Hello again after a somewhat long absence. Early in July, my grandson and his family where here for our annual trip to the Neskowin Coast for the 4th of July including a home town style parade with dogs and kids in wagons the townsfolk competing in contests for what amounts to the goofiest costume, and of prime importance to Jakie, a chance to sit in a real, live, fire engine.
So, I was not posting much that week as I had taken a bit of a vacation.
Unfortunately, right after we got back, my Mom, who has been in a gradual decline for a while now, took a sudden turn for the worse, and I left for Pittsburgh, where I spent several weeks visiting with her as her health and time permitted. Things are still running their course with Mom, and I am back in Portland as it seems that life goes on for some even while life for others nears its end. I’d like to think that Mom would be pleased that I am going about doing my thing as she and Dad always said that they raised us to do just that, and each, in their own way, demonstrated that approach to life. Here they are on there wedding day; I share this just so you have faces to put with the names so to speak, which I always find to be helpful.
So, I write this having a bit more difficulty focusing than usual, just to let you know where I’ve been and to share a few interesting if not necessarily HVAC related insights and websites that I ran into in the past several weeks.
As you might imagine, spending time with Mom at this point in her life gives one a lot to think about. I tend to do that sort of thing sitting outside at night, looking at the sky and the stars. That became my end-of-day routine while in Pittsburgh. I would arrive back at my Mom’s condo at dusk after my final visit with her for the day and would just sit on the deck and watch the fireflies (we don’t have them in Oregon and I miss them) while the stars came out, all while talking to Kathy (my bride) on the phone, and just thinking about life.
One evening, as I was sitting there, I saw a bright light moving across the sky and stars. Fairly quickly, I realized that it was probably a satellite versus and airplane, and then, realized that it was really bright for a satellite, and then realized that it might be the International Space Station.
This was interesting on a number of fronts for me. For one thing, I have always been interested in the space program. I grew up in the 60’s and spent many summers attending science classes at the Pittsburgh Planetarium where I took every class I could about stars and rockets and the emerging space program. At the time, one of my proudest possessions was a white, oval shaped pin with an orange planet earth on it that had a mercury capsule circling it and proudly proclaimed that I was a “Space Cadet”, a title that many will agree I have maintained to this day.
Mom and Dad both were very supportive of my interests in these areas and one of my earliest memories is of standing in the back yard on my Dad’s shoulders with my Mom one night looking for Sputnik , the world’s first artificial satellite which had just been launched by the Soviets. Given that I was not quite three at the time but can remember the event pretty vividly, it must have been pretty significant. At the time, I was too young to feel frightened by it as many, including Mom and Dad likely were (see footnote). I was just amazed and happy to be sitting on my Dad’s shoulders with Mom at our side and getting to stay up late and do something with the grown-ups that seemed important.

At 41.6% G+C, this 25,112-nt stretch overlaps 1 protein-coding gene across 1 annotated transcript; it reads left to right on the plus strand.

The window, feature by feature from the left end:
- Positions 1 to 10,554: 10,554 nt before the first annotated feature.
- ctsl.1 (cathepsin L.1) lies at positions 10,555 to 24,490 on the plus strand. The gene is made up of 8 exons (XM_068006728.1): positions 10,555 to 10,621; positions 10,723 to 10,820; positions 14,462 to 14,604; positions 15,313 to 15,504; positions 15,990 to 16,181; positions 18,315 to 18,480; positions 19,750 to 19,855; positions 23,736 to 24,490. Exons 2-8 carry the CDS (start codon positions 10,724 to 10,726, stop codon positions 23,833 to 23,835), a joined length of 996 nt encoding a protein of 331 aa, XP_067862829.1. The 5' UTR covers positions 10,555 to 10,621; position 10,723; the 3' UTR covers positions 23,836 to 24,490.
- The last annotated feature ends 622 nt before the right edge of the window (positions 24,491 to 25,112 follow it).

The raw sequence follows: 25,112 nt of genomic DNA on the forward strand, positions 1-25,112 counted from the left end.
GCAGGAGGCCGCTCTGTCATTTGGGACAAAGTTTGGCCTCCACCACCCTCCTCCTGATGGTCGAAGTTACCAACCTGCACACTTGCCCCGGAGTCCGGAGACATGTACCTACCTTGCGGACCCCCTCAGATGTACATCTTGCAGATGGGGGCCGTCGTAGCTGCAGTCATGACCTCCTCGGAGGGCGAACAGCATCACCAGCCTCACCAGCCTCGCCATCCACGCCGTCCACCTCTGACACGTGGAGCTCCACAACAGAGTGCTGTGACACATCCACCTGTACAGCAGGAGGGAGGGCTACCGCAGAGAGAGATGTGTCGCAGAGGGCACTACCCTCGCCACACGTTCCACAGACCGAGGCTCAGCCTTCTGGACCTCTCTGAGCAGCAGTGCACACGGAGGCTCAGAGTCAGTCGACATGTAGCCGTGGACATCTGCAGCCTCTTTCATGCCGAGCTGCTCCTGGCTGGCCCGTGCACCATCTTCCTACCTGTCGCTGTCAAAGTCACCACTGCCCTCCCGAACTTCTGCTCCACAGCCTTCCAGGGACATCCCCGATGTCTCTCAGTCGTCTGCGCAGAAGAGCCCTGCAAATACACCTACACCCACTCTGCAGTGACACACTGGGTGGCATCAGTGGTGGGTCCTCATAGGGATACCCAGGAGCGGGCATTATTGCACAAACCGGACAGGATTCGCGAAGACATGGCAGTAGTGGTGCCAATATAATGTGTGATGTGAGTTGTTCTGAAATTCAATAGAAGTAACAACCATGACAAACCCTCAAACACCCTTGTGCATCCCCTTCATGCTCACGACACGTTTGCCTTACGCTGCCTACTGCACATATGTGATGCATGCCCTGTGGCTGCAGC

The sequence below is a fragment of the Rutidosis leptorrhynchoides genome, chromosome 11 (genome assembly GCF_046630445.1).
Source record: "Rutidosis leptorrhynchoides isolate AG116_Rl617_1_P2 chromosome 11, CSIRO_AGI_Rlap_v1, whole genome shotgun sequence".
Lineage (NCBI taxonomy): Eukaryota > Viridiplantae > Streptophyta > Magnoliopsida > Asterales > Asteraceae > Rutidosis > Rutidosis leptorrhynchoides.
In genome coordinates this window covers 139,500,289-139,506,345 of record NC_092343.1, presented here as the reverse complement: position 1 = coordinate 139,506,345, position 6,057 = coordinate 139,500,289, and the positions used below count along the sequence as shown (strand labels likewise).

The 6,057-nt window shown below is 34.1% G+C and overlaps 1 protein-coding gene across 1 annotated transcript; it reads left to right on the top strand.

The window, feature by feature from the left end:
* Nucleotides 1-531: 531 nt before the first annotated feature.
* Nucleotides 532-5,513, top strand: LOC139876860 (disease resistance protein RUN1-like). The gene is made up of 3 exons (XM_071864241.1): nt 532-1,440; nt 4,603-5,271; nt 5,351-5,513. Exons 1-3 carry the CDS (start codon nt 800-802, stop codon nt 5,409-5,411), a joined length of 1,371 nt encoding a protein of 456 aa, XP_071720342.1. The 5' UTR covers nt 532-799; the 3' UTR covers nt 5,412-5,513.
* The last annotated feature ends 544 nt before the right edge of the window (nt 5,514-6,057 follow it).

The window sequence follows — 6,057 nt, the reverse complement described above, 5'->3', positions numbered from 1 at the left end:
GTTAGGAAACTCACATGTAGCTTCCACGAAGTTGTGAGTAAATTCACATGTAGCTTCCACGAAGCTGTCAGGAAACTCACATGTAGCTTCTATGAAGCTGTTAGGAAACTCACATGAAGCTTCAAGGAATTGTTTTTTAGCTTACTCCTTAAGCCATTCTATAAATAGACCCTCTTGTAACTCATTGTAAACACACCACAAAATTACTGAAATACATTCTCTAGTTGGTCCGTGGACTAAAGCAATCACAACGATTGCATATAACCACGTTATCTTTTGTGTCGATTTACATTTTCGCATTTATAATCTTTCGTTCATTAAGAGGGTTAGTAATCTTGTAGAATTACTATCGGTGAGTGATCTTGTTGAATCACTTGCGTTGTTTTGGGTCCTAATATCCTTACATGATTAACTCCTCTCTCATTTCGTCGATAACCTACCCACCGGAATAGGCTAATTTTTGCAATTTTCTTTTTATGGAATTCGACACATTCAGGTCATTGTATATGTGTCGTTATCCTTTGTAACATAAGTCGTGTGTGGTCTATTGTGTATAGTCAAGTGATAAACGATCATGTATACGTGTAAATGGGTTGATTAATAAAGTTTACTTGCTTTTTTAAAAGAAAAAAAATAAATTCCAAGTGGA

Suffice it to say that I have a long history of looking at the night sky and spotting satellites and that the history has a bit of connection to my Mom and Dad associated with it. So, my possible observation of the ISS and my memory of looking for Sputnik together was the topic of conversation for my visit the next morning with Mom. Conversations with Mom are pretty short at this point, but she smiled when I mentioned the subject and we ended up looking at pictures from a number of different space flights that happened to be in the issue of Air and Space Smithsonian that I had with me. When I left that day, she looked straight at me and said “thank you for today”. Those words and the morning’s conversation as we browsed my Air and Space magazine, will be unanticipated pleasant memories that I carry with me for the rest of my life.
All of that got me to wondering if there was a way to verify that I had in fact seen the ISS. And, it turns out there is, via a really cool website called Heavens Above that predicts the orbit of not only the ISS, but also of a number of other satellites. The opening page gives you a number of useful links if you like looking at the sky and stars, including a globe with showing the current location of the ISS.
If you register (it’s free), you can set up a number of different observing locations and get predictions for visible passes in the form of a table that projects out for about three weeks. The table includes the date and time and point in the sky where the visible pass will start and finish. If you click on the date, you get a star chart with the predicted path of the satellite plotted across it. Here is the map for the night I noticed the satellite, which confirms that what I saw was in fact the ISS.
And, you can also link to a map of the ground track associated with the pass (the circle represents the line at 10° above the horizon).
All-in-all, a pretty cool find for an aging Space Cadet reflecting on life and his past and what the future might hold. Like my Mom kept saying to the nurses and visitors as they came in; “Its a wonderful life”.
Senior Engineer – Facility Dynamics Engineering
For me, and I suspect others of my age, frightened came a couple of years later, in 2nd grade, when I saw a film of an atomic bomb going off and concluded that the “duck and cover” strategy they were teaching us in school to protect us in such an event probably wasn’t going to work very well.